E3 2015 news highlights

Nintendo, E3 2015 booth, 18/06/2015, by emr9801 (2048x1152)Given the number of announcements in the two weeks prior to E3 2015, I was afraid the show itself would struggle to offer up many surprises this year. But that didn’t prove to be the case. First Microsoft stepped up with its broadest line-up since the early days of the 360. Then, Sony follow it with a trio of well-wishers’ most wanted. And elsewhere new ideas are blossoming for the next generation systems at last.

Previously, I’ve felt pretty underwhelmed by all three of the current-gen consoles. But this E3 has given me, and others yet to pick up a PS4, Xbox One or Wii U, reason to take notice again. Here are some of my highlights from E3 2015. Continue reading

Hip hop, misogyny and the media: why ASAP Rocky’s diss is damaging much more than Rita Ora’s self-esteem

ASAP Rocky, Rita Ora collage, BS, FG, 2015, AL (1080x608)We’ve been here before: egoistical, millionaire rapper insults famous female he had a fling with in “gross misogynistic” song lyrics that have “sparked outrage”. But that’s why you’re reading this, isn’t it? Because hip hop’s ASAP Rocky* has called UK pop singer, Rita Ora, a “bitch”, and much worse, in a song from his newly released album, At Long Last ASAP.

Right now, you might be thinking: “big deal, hip hop artists do this all the time”. Or, perhaps: “ha ha ha, the bitch deserved it”. I’m no fan of Rita Ora, but, as well as being an unnecessary knock to the singer’s self-esteem, Rocky’s diss, in ‘Better Things’, adds fuel to the already-strong belief that hip hop is, and should be, solely about narcissism, hatred and misogyny.

Well, here’s the thing: hip hop’s got 99 problems, and “bitch” is just one. Continue reading

Fast Food Pyramid

Like many on the crust of this great celestial meatball, I like to indulge in fast food now and again. I tend to avoid it at all costs if I can, but sometimes there are those moments when your brain is just hankering for the soft, warm meat of a chicken burger, with slim, salty fries and an ice-cold soft drink to wash it down. Ahhh, yep, nobody does it like brightly-lit-fast-food-brand-x.

However, fast food restaurants themselves have always given off a sense of hidden disquiet to me. Maintained by poorly trained youngsters will little love for their jobs, thanks to the manner and lack of respect they’re treated with by their employers. Reading Fast Food Nation opened my eyes to some startling accounts by former fast food restaurant workers. But it also added new context for views and theories I’ve already encountered about equality. More than any other industry, the fast food industry operates with a pyramid system at exists right at the base level.

Recently, I stopped off at a service station to settle the rumbling in my stomach with a filling meal from KFC. The procedure is well drilled by now, an accepted part of modern life: wait in line, request your order, pay, receive your order, then escape the impatience looks from the queue behind you. Unless, of course, there’s a problem with your order, in which case you have to return to the counter and communicate – often in an apologetic or enraged tone – with the ‘people’ behind the counter.

Only, thanks to the fast food giants, they’re not so much people anymore as automatons with hands, mouths and polyester t-shirts that bear a name tag and the company logo. It hit me when I arrived at this KFC out in the middle of the M3. All the staff were oriental, from the sales assistants to the kitchen re-heaters. There wasn’t a black, white or East Asian face among them. And the manager? Nowhere to be seen as usual.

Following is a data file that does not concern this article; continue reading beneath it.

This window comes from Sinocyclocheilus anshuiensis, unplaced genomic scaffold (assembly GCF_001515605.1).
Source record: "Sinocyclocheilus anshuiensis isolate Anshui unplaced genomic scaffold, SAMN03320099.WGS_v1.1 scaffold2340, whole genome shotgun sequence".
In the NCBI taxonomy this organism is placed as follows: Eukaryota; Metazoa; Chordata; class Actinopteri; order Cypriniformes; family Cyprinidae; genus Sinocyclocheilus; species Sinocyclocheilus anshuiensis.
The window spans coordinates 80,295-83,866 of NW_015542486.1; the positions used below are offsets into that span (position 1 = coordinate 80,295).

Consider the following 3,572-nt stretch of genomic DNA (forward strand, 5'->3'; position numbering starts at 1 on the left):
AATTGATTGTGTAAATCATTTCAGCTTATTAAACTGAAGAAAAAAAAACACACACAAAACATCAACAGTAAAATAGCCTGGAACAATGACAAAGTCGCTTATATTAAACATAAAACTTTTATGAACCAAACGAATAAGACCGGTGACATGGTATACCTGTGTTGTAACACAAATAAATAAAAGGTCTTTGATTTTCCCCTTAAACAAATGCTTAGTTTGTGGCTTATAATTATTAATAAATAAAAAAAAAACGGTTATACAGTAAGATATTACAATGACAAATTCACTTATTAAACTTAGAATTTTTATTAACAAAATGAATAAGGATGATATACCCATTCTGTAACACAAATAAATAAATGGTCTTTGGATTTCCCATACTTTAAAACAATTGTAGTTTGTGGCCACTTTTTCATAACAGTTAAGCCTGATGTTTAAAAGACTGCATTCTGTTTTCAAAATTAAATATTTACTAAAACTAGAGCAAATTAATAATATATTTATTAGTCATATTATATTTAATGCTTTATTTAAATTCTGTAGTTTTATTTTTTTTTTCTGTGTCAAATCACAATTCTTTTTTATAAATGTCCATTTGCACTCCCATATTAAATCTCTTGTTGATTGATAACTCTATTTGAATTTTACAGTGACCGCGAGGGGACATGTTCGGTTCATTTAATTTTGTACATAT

“Can I take your order?” says the first oriental girl, whose name tag reads: Sonam. I placed my order, declining the offer to ‘go large’ or add ‘extra cheese’, then I quietly observed their faces as they served the other customers. Where have I seen those dull, tried expressions before? Ah, now I remember. At the KFC outside Victoria Centre in Nottingham, which just happens to be run by a staff of all black workers, more than a hundred miles away from the M3 service station. Still waiting for my order, I watch as two more oriental sales assistants flank the first and the three of them huddle tightly towards one of the few active tills. Three sets of eyes all fixed on a greasy screen, their faces in perfect alignment like porcelain dolls, all sharing the same monotonous resolve – it’s a pitying image.

It’s quite plain that none of them want to be there, but more likely than not they have to be. Perhaps they have family to support or they’re trying to fund their education. Though, even if their reason for working at a fast food chain aren’t that noble, it still disgusts me to see people being herded in to a marginal group and subconsciously taught to accept certain workplace values. In others words, targeting minority groups and recruiting people of similar class and race to develop branch uniformity, so that workers feel relaxed with their colleagues and don’t question their employers.

This system keeps the minority groups away from the managerial and decision-making positions, ensuring that the rich stay rich and the poor stay poor. Of course, in a conformist environment such as a fast food restaurant, when a worker of ethnic background does make manager what’s to stop them repeating the patterns that they had been forced to believe for years? Fast food giants are quick to present shining examples of equality in ads and carefully selected case studies, but treat views that they exploit and disrespect their workers as false claims. Yet when I see social inequality of this kind, that has been going on for years and continues to replicate itself, there’s no coincidence about it.